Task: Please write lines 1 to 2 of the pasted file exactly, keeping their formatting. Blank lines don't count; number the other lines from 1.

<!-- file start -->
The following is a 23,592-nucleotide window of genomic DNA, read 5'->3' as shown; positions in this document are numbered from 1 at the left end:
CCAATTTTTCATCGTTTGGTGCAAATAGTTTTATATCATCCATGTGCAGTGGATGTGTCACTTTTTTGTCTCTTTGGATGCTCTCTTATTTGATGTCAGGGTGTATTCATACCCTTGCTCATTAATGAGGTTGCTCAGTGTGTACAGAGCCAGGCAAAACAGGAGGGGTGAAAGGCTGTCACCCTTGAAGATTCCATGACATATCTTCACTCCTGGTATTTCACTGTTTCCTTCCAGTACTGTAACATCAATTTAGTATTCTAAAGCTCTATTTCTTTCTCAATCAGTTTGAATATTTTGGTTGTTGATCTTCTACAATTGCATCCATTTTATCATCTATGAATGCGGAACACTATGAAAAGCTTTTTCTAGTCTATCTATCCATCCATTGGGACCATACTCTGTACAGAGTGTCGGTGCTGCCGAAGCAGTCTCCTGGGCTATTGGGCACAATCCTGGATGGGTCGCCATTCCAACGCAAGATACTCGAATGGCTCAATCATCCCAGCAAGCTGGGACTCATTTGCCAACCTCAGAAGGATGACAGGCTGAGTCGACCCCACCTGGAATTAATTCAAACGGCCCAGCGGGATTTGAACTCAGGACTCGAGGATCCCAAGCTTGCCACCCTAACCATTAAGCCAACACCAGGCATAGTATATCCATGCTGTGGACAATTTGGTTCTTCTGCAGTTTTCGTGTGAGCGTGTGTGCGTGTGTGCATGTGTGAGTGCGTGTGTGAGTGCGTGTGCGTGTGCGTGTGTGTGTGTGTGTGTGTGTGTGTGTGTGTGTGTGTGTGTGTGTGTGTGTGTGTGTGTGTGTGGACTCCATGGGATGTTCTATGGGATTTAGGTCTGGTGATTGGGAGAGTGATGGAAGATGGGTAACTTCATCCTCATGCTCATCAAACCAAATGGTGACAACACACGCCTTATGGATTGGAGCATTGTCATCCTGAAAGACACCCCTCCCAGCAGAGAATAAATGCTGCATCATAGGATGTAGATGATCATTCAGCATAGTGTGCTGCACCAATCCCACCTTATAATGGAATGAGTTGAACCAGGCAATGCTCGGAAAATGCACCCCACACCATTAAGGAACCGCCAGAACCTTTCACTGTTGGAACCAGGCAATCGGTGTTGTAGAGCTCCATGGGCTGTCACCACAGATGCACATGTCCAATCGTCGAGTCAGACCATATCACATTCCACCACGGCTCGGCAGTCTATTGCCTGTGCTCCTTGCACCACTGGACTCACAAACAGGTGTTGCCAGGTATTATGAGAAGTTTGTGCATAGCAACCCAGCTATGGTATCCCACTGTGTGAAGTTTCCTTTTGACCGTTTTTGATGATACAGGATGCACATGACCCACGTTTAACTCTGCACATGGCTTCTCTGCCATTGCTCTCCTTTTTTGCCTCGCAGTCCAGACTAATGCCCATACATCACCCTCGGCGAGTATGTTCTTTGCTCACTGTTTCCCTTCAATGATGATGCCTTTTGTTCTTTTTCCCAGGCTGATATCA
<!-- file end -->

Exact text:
The following is a 23,592-nucleotide window of genomic DNA, read 5'->3' as shown; positions in this document are numbered from 1 at the left end:
CCAATTTTTCATCGTTTGGTGCAAATAGTTTTATATCATCCATGTGCAGTGGATGTGTCACTTTTTTGTCTCTTTGGATGCTCTCTTATTTGATGTCAGGGTGTATTCATACCCTTGCTCATTAATGAGGTTGCTCAGTGTGTACAGAGCCAGGCAAAACAGGAGGGGTGAAAGGCTGTCACCCTTGAAGATTCCATGACATATCTTCACTCCTGGTATTTCACTGTTTCCTTCCAGTACTGTAACATCAATTTAGTATTCTAAAGCTCTATTTCTTTCTCAATCAGTTTGAATATTTTGGTTGTTGATCTTCTACAATTGCATCCATTTTATCATCTATGAATGCGGAACACTATGAAAAGCTTTTTCTAGTCTATCTATCCATCCATTGGGACCATACTCTGTACAGAGTGTCGGTGCTGCCGAAGCAGTCTCCTGGGCTATTGGGCACAATCCTGGATGGGTCGCCATTCCAACGCAAGATACTCGAATGGCTCAATCATCCCAGCAAGCTGGGACTCATTTGCCAACCTCAGAAGGATGACAGGCTGAGTCGACCCCACCTGGAATTAATTCAAACGGCCCAGCGGGATTTGAACTCAGGACTCGAGGATCCCAAGCTTGCCACCCTAACCATTAAGCCAACACCAGGCATAGTATATCCATGCTGTGGACAATTTGGTTCTTCTGCAGTTTTCGTGTGAGCGTGTGTGCGTGTGTGCATGTGTGAGTGCGTGTGTGAGTGCGTGTGCGTGTGCGTGTGTGTGTGTGTGTGTGTGTGTGTGTGTGTGTGTGTGTGTGTGTGTGTGTGTGTGTGTGTGTGGACTCCATGGGATGTTCTATGGGATTTAGGTCTGGTGATTGGGAGAGTGATGGAAGATGGGTAACTTCATCCTCATGCTCATCAAACCAAATGGTGACAACACACGCCTTATGGATTGGAGCATTGTCATCCTGAAAGACACCCCTCCCAGCAGAGAATAAATGCTGCATCATAGGATGTAGATGATCATTCAGCATAGTGTGCTGCACCAATCCCACCTTATAATGGAATGAGTTGAACCAGGCAATGCTCGGAAAATGCACCCCACACCATTAAGGAACCGCCAGAACCTTTCACTGTTGGAACCAGGCAATCGGTGTTGTAGAGCTCCATGGGCTGTCACCACAGATGCACATGTCCAATCGTCGAGTCAGACCATATCACATTCCACCACGGCTCGGCAGTCTATTGCCTGTGCTCCTTGCACCACTGGACTCACAAACAGGTGTTGCCAGGTATTATGAGAAGTTTGTGCATAGCAACCCAGCTATGGTATCCCACTGTGTGAAGTTTCCTTTTGACCGTTTTTGATGATACAGGATGCACATGACCCACGTTTAACTCTGCACATGGCTTCTCTGCCATTGCTCTCCTTTTTTGCCTCGCAGTCCAGACTAATGCCCATACATCACCCTCGGCGAGTATGTTCTTTGCTCACTGTTTCCCTTCAATGATGATGCCTTTTGTTCTTTTTCCCAGGCTGATATCA